The other night I needed a special salad dressing to perk up a ho-hum salad at dinner. Remembering the raspberry vinegar steeping under the counter, I decided to finish up the Raspberry Infused Vinegar and whip up a batch of Creamy Raspberry Vinaigrette. These recipes can be found on Simply Grateful Canning and Simply Grateful Cooking.

Being able to use the projects I worked on over the summer now that it’s cold and sometimes dreary, means the world to both me and the family. Cranberries aren’t the only “festive” fruit to use this holiday season, and for this I am — Simply Grateful.

Michigan Concords – Another Casualty of Old Man Winter

I have been so busy with other things lately, that canning anything hasn’t made it onto my to do list, let alone crossed my mind. Last weekend, however, as some of my major projects have been winding down, I began wondering if Concord grapes were ready for picking yet.

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Friday morning I called the only farm within 50 miles for grape picking and found out grape season was already closed. WHAT! How could that be? Concords don’t usually even ripen until the beginning of October here in Michigan, how could the season already be done?

Well, apparently the harsh Michigan weather we endured last winter took its toll on the grape crops and the season was very short and not very plentiful. Discouraged, I began to look for farms that were further out, but still feasible. There were none.

My only other option was to start calling farmer’s markets and see if anyone had grapes I could buy. Monday morning I called my favorite farm, Verellen Farms, and found out they had Michigan Concords. I drove there immediately, and by 9 a.m. was back home with 3 pecks of Concords for processing.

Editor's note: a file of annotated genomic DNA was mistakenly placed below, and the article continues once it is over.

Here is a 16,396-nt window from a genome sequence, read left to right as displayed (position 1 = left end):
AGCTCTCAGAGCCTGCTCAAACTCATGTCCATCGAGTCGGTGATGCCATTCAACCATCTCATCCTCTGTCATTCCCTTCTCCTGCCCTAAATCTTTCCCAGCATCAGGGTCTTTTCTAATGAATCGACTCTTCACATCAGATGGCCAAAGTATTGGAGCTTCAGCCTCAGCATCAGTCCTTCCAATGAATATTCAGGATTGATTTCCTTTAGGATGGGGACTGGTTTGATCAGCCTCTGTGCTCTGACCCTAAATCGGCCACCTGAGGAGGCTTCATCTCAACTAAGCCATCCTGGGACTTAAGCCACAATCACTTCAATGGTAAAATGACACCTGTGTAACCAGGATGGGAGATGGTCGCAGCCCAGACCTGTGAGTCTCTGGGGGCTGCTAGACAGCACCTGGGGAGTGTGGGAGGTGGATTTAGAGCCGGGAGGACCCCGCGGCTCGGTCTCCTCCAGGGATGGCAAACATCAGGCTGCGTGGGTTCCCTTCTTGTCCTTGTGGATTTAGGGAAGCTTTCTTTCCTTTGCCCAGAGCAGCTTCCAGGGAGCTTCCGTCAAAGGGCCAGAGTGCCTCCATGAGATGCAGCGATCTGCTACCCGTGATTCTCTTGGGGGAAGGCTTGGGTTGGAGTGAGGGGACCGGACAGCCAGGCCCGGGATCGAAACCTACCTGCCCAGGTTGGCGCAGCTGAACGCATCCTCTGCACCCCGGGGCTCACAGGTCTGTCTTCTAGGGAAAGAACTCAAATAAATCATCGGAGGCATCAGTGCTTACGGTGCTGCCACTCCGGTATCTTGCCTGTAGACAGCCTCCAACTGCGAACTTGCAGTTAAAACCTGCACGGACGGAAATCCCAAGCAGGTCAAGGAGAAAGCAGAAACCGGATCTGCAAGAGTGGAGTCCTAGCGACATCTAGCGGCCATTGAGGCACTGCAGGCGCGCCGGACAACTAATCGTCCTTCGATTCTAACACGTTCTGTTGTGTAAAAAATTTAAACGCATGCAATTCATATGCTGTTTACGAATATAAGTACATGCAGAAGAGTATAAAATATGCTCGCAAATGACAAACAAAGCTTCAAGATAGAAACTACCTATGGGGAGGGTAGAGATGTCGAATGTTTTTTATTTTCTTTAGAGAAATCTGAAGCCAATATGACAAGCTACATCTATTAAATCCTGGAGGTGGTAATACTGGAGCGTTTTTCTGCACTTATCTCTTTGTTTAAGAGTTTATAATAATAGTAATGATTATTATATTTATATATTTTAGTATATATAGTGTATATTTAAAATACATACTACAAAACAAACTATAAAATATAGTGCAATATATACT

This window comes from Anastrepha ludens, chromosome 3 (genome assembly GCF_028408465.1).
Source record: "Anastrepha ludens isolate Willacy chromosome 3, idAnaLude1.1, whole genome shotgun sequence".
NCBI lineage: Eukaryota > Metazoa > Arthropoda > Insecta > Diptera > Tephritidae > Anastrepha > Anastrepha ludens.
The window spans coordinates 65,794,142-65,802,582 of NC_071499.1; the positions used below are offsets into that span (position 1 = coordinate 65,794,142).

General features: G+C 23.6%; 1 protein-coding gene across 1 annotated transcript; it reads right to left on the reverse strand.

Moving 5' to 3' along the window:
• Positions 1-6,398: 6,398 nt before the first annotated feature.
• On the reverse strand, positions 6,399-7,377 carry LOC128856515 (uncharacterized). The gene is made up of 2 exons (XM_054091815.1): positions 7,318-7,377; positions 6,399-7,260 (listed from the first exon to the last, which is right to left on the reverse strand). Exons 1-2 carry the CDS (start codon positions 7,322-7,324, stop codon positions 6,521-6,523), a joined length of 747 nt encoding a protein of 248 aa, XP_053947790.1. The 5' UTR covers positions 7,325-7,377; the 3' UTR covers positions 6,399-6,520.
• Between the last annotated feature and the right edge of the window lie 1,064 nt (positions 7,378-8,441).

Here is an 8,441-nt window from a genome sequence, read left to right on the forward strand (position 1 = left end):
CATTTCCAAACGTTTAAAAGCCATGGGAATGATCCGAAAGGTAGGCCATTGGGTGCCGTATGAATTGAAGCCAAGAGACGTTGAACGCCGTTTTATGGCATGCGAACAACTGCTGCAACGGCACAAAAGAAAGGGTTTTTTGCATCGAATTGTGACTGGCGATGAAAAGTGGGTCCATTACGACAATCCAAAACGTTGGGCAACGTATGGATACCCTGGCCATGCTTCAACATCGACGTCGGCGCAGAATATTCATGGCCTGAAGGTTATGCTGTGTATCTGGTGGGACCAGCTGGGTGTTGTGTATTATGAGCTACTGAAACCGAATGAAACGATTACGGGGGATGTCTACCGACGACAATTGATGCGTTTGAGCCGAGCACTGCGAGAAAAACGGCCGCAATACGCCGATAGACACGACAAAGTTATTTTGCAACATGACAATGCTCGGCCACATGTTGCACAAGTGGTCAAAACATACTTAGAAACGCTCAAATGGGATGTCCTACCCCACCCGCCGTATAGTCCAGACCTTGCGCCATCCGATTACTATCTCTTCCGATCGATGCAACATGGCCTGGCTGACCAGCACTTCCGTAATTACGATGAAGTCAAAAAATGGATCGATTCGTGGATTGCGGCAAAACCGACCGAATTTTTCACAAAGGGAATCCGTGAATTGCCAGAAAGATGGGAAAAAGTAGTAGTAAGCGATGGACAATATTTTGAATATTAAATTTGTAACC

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For two days now I’ve been working on grape juices, jams, spreads, and syrup. Check out Simply Grateful Canning for my posts on Concord Grape Juice Revisited, Updated, & Expanded – Cran Grape JuiceCran-Grape Syrup & Spread, and Cran-Grape Jam – Not Traditional.

I’ve got about a peck left and with that I think I might try an old-fashioned recipe for grape juice to compare it with the easy recipe I’ve done for two years now.

Michigan weather can be brutal, especially when it comes to fruit trees. Thankfully this year I was still able to get some Concords, enough to stock the pantry for a good year or more, and for this I am — Simply Grateful.

Zucchini Dreams

After being gifted with quite a few zucchini this past summer by friends and family, I am excited at the prospect of growing my very own next summer. I have heard from nearly everyone who has grown it that I’ll probably get more zucchini than I’ll know what to do with, but somehow I doubt that.

So much potential!

So much potential!